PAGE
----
Aquilus – Bellum I [Things You Might Have Missed 2021]

Griseus by Aquilus was the best metal album of the 2010s never reviewed by It is a wonderful, ethereal, expressive, other-worldly experience tied to the metal genre by its atmospheric, blackened qualities, but spending just as much time and energy on its classical ones. It is, in short, symphonic black metal, but is so much more than this implies. This brings us to December 2021 and its long-overdue sequel, a decade in the making. Bellum I promises to be the first of a two-part release but does more than enough to stand alone as a majestic expression of Horace Rosenqvist’s solo vision.

As with Griseus, it’s not enough to describe Bellum I as symphonic black metal. It is one of the most harmonious unions of aesthetically disparate genres that I’ve heard; a union of moody black metal and transcendental classical. There is as much pure classical music here as there is black metal, though the two are frequently brazenly, often subtly, inter-woven to mesmerizing effect. This is not black metal beefing up its key melodies with an orchestra; these are compositions of the classical sort, which just happen to also wrap up heavy music. The record also generally eschews the bombastic excess of most others blending its two core genres. While there are plenty of cacophonous, intense moments, Rosenqvist’s songwriting and compositional skills feel much more restrained and deliberate. The pieces here are thoughtfully and precisely arranged, belying talent that goes further than simple melodies and harmonies.

I won’t pretend to be remotely knowledgeable about classical music, but what I can say is that there is an incredible range of classical instruments used here. However, none are discordant, overwrought or intrusive. The piano occupies a position of special importance, as some of the most moving passages involve a piano with little or no other instrumentation. The deep orchestral arrangements result in an incredibly rich experience. It’s rich with instruments, rich with atmosphere, and rich with production values. And this richness results in immersion. Bellum I dominates your whole attention and forces you into its world. In this way it’s cinematic. Not cinematic because it sounds like a film score (although it does); rather, it’s akin to sitting in a theater with a vast screen in front and surround sound around. When the music floats, you fly alongside. When it gets heavy, you’re crushed. Even in the quieter passages, it has a menacing, oppressive edge. Lots of records are described as “atmospheric” but few reach the platonic ideal of this word so closely.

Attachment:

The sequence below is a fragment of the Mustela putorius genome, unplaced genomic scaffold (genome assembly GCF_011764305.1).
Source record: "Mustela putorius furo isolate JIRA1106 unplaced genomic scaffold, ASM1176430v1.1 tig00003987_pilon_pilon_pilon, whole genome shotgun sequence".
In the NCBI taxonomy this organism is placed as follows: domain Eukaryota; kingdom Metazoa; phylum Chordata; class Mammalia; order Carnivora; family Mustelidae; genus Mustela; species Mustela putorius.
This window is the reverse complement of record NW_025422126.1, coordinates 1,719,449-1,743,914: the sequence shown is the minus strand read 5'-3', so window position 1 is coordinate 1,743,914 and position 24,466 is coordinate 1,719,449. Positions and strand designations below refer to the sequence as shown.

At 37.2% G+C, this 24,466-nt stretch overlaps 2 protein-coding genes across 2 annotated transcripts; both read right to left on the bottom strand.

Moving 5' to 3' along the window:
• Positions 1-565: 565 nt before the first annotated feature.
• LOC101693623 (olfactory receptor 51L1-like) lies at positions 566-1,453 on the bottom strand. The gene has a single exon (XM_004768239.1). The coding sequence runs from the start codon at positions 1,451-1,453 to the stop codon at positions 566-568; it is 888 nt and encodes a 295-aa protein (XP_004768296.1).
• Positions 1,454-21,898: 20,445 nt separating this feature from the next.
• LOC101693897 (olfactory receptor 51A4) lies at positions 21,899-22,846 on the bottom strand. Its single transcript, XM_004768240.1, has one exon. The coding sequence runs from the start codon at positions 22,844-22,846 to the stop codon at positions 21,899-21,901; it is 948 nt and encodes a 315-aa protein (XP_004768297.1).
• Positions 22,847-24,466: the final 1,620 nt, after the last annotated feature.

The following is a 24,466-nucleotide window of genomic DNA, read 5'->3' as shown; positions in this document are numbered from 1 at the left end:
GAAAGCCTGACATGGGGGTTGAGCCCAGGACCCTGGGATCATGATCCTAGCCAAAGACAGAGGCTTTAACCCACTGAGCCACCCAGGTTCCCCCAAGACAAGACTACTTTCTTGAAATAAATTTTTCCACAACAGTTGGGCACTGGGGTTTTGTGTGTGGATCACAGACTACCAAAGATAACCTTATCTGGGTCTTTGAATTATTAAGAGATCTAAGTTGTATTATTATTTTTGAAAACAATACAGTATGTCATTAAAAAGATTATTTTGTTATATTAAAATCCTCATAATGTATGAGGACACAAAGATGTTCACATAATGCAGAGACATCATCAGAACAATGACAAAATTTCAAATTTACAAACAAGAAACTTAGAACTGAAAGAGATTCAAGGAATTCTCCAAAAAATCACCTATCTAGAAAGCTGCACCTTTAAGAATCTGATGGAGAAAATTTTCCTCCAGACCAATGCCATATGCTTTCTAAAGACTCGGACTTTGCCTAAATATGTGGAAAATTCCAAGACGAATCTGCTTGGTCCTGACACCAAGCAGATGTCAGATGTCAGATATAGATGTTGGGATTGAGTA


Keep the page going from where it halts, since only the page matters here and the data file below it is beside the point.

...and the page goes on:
Across his two albums, Aquilus has successfully bridged realms in a way that they have not been bridged before1. In a metal scene that frequently struggles with innovation, this alone stands him apart. But Bellum I is absolutely stunning as a musical piece in its own right, and does not simply ride the coattails of freshness without bringing its own quality. Those looking for beer metal can keep looking.2 Those looking for music-induced transfixion can hardly find anything more beautiful or engaging3.

Tracks to check out: This album doesn’t really work that way…

Show 3 footnotes

  1. Wilderun does the symphonic metal thing equally as successfully, but the musical approaches are starkly different.
  2. Where exactly would I look for this amazingly titled “beer metal”? – Steel
  3. And for those of you giving me shit for this in 2021’s list season, yes this will feature in my 2022 list, and yes it will be near the top. It released in December you bastards, do you expect me to make a comparative judgment on the same day I wrote my list?
« »